2020 was a year of radical shifts in energy markets. The first, but not the most important one, was the deliberate failure of the OPEC+ deal in March. This was largely predetermined by the reallocation of standings of the major players in the oil market. In 2016, when the first OPEC+ deal was announced, the share of OPEC in global oil and liquid hydrocarbon production was 37.8%, but in 2019 it was only 34.4% according to the U.S. Energy Information Administration (EIA). The share of the United States in the same period increased from 15.2% to 19.3%, while that of the OECD (Organization of Co-operation and Development) countries combined increased from 27.5% to 31.4%. The dissent within the cartel and the loss of market share forced OPEC to tighten its output reduction policy, which increasingly threatened economic feasibility and the national interests of its own members.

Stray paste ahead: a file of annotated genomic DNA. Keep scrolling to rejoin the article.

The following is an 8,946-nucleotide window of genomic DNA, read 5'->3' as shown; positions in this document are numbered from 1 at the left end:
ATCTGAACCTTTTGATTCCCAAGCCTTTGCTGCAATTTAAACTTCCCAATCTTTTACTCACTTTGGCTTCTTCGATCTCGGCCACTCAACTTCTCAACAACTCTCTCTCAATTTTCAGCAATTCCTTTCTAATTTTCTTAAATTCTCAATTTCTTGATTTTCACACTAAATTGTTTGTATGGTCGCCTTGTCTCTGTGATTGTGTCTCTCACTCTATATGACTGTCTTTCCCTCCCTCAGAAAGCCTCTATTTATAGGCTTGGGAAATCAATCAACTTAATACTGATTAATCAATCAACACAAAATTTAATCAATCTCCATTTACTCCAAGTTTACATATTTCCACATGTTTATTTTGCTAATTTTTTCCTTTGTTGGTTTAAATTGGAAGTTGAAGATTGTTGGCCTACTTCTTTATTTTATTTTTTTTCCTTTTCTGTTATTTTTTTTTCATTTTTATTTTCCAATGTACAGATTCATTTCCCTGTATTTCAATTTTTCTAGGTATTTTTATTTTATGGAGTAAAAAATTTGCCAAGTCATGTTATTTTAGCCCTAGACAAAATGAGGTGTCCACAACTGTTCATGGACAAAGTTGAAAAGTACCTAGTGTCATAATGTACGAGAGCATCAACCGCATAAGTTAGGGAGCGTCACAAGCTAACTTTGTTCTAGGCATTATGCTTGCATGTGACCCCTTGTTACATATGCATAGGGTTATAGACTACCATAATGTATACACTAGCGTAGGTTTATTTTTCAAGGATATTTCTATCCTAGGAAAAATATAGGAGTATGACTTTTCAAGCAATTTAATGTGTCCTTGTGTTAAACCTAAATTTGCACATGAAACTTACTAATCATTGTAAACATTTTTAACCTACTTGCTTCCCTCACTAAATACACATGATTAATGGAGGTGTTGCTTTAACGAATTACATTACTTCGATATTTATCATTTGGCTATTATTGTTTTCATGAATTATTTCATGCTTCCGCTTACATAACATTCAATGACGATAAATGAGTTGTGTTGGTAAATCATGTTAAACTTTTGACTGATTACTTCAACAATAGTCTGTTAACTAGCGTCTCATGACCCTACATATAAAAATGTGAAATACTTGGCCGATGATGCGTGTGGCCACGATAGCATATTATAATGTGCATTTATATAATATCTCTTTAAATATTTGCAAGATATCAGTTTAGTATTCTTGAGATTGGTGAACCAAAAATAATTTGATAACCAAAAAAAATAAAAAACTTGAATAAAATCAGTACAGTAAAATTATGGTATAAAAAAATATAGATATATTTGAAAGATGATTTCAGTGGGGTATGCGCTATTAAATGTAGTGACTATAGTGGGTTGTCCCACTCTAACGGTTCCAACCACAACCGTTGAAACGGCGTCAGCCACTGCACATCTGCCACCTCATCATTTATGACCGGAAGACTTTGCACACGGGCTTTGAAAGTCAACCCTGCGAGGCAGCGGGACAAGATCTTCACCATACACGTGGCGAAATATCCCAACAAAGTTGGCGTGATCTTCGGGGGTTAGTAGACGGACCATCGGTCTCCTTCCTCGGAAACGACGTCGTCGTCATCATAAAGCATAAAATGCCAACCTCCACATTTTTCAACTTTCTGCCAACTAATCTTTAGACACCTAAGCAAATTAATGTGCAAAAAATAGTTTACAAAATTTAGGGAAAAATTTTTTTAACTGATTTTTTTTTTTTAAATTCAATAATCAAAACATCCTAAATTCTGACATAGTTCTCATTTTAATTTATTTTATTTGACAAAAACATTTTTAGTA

It was Russia, who managed to cut the Gordian knot. Moscow promptly understood the meaninglessness of the ‘reduction race’ when output outside OPEC countries was growing chaotically, and Western Europe and North America are taking up major steps in the transition to low-carbon economies. The general geopolitical situation, coupled with the COVID-19 pandemic, prompted Russia to resume participation in a new deal. However, this was only a tactical retreat and a temporary trade-off that cannot reverse long-term global trends.